[Source: Kristena Hansen, Phoenix Business Journal] — Arizona State University announced a Nov. 2 opening for a health center that specializes in the treatment and prevention of child and adolescent mental health disorders. It will be located at the College of Nursing and Health Innovation in downtown Phoenix.
The Southwest Health Center for the Prevention and Treatment of Child-Adolescent Depression and Anxiety Disorders is funded in part by a grant from United Healthcare and will be staffed with a team of psychiatric and mental health nurse practioners and psychologists. The new center will offer comprehensive mental health evaluations, evidence-based treatment, medication management and treatment, family and group therapy, and preventative intervention programs.
“In Arizona, five of 15 counties do not have child psychiatrists to which primary care providers can refer their patients,” said Dean Bernadette Melnyk. [Note: Read the full article at ASU to open downtown Phoenix children’s mental health center.]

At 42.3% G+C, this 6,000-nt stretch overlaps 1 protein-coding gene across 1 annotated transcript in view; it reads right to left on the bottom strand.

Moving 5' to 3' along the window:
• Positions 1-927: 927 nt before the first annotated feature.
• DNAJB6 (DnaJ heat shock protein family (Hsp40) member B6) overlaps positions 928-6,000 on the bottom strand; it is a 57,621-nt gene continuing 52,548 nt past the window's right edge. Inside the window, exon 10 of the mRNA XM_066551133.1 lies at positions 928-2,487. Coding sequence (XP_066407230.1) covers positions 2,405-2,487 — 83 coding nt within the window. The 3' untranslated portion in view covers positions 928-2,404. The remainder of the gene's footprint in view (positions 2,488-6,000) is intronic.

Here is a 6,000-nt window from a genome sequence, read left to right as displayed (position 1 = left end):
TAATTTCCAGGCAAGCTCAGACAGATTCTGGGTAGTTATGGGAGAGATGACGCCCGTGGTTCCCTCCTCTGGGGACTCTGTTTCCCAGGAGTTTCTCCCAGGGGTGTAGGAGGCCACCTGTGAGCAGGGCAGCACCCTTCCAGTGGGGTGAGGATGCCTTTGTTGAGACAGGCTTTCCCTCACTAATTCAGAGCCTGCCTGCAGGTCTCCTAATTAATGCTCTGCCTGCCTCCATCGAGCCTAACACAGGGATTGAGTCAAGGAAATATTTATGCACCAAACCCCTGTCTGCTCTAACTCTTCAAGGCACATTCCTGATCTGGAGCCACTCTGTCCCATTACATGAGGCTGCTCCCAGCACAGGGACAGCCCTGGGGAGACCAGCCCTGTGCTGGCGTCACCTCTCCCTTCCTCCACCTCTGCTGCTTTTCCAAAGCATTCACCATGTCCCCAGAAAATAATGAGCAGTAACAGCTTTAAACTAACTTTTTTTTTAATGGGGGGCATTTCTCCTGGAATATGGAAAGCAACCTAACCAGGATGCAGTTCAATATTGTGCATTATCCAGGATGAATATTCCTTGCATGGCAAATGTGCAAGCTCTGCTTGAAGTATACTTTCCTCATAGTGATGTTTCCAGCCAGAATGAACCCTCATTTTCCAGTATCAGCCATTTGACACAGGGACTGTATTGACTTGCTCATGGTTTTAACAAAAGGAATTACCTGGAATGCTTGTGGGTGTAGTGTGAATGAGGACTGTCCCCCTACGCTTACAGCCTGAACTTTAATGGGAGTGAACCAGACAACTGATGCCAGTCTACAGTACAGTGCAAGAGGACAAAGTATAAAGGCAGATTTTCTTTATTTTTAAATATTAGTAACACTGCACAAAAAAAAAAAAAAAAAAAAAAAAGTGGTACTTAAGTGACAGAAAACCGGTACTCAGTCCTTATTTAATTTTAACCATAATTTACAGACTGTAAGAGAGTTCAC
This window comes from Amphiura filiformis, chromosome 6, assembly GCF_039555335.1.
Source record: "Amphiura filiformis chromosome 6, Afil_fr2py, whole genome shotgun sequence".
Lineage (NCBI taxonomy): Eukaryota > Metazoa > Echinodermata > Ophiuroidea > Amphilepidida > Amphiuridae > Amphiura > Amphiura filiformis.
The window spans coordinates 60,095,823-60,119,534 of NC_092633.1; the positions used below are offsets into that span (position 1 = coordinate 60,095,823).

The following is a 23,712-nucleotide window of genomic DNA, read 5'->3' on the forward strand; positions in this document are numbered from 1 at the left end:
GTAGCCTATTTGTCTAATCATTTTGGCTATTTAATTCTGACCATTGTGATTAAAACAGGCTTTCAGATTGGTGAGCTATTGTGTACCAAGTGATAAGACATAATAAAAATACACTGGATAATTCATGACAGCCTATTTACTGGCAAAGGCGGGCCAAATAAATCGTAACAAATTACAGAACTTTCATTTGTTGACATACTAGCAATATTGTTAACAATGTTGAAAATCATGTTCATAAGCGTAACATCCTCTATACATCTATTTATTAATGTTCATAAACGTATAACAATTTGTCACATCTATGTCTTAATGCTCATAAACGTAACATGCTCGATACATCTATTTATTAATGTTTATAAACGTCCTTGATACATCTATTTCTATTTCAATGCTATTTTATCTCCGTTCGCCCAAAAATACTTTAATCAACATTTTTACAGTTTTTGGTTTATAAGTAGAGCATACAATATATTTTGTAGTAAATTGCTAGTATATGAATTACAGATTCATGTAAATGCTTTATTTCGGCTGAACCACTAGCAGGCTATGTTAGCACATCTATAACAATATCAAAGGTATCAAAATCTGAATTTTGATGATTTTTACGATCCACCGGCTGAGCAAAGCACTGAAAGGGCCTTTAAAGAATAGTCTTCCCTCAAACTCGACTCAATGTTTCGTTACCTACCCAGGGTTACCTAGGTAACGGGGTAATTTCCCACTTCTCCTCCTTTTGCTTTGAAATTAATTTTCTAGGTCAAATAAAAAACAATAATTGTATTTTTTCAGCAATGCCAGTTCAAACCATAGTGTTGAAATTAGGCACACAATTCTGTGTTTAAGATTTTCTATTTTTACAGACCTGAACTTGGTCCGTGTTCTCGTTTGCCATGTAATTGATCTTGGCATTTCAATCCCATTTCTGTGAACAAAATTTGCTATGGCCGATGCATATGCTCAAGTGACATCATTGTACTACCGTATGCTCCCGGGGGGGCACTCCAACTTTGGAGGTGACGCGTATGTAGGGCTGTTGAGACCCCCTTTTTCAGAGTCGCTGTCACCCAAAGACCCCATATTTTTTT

Last Monday, members of the Downtown Voices Coalition Steering Committee and City of Phoenix staff were given a tour of the new ASU College of Nursing and Health Innovation building in downtown Phoenix. Click here for a “behind the scenes” look at the building’s interior, courtesy of photographer Steve Weiss.
[Source: Jahna Berry, Arizona Republic] — It may seem like a strange time to wrap up construction for a $39 million addition to ASU’s nursing school in downtown Phoenix. Faced with university-wide budget cuts, the College of Nursing & Health Innovation plans to cut admissions by 26 percent this fall. The Legislature is working on a fiscal 2010 budget that is likely to include more higher-education cuts. And many expect that there will be future belt-tightening at Arizona State University. But a critical need for space makes the new copper-covered building at 550 N. Third St. necessary, said Bernadette Melnyk, dean of the nursing school. The building is scheduled to open in August. “We have found ways to move some exciting things forward,” Melnyk said as she watched crews paint walls and prep the building’s floors for tile and carpet. “There are some silver linings.”